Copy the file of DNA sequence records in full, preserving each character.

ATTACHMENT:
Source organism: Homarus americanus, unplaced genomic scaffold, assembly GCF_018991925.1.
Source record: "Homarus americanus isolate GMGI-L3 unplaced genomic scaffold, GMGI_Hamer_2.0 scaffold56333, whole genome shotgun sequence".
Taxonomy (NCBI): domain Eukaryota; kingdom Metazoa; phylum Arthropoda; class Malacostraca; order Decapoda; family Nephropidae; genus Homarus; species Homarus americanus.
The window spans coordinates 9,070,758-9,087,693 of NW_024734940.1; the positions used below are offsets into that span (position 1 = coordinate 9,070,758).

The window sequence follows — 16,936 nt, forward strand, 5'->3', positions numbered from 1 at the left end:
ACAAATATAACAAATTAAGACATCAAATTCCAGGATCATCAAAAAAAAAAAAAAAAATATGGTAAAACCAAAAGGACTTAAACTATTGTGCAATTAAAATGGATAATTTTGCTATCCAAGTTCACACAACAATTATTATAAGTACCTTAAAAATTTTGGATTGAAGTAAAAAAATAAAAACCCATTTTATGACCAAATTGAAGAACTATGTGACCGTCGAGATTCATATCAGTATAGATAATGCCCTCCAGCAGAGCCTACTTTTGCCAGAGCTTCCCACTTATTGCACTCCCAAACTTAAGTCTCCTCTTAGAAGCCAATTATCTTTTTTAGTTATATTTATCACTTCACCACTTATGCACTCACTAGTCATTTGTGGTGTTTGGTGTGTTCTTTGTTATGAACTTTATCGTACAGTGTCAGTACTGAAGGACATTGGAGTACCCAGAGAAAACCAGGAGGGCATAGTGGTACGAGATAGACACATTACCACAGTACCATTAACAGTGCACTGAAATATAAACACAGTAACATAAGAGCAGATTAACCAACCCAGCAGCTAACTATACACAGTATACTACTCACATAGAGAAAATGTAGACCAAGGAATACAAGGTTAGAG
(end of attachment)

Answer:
Source organism: Homarus americanus, unplaced genomic scaffold, assembly GCF_018991925.1.
Source record: "Homarus americanus isolate GMGI-L3 unplaced genomic scaffold, GMGI_Hamer_2.0 scaffold56333, whole genome shotgun sequence".
Taxonomy (NCBI): domain Eukaryota; kingdom Metazoa; phylum Arthropoda; class Malacostraca; order Decapoda; family Nephropidae; genus Homarus; species Homarus americanus.
The window spans coordinates 9,070,758-9,087,693 of NW_024734940.1; the positions used below are offsets into that span (position 1 = coordinate 9,070,758).

The window sequence follows — 16,936 nt, forward strand, 5'->3', positions numbered from 1 at the left end:
ACAAATATAACAAATTAAGACATCAAATTCCAGGATCATCAAAAAAAAAAAAAAAAATATGGTAAAACCAAAAGGACTTAAACTATTGTGCAATTAAAATGGATAATTTTGCTATCCAAGTTCACACAACAATTATTATAAGTACCTTAAAAATTTTGGATTGAAGTAAAAAAATAAAAACCCATTTTATGACCAAATTGAAGAACTATGTGACCGTCGAGATTCATATCAGTATAGATAATGCCCTCCAGCAGAGCCTACTTTTGCCAGAGCTTCCCACTTATTGCACTCCCAAACTTAAGTCTCCTCTTAGAAGCCAATTATCTTTTTTAGTTATATTTATCACTTCACCACTTATGCACTCACTAGTCATTTGTGGTGTTTGGTGTGTTCTTTGTTATGAACTTTATCGTACAGTGTCAGTACTGAAGGACATTGGAGTACCCAGAGAAAACCAGGAGGGCATAGTGGTACGAGATAGACACATTACCACAGTACCATTAACAGTGCACTGAAATATAAACACAGTAACATAAGAGCAGATTAACCAACCCAGCAGCTAACTATACACAGTATACTACTCACATAGAGAAAATGTAGACCAAGGAATACAAGGTTAGAG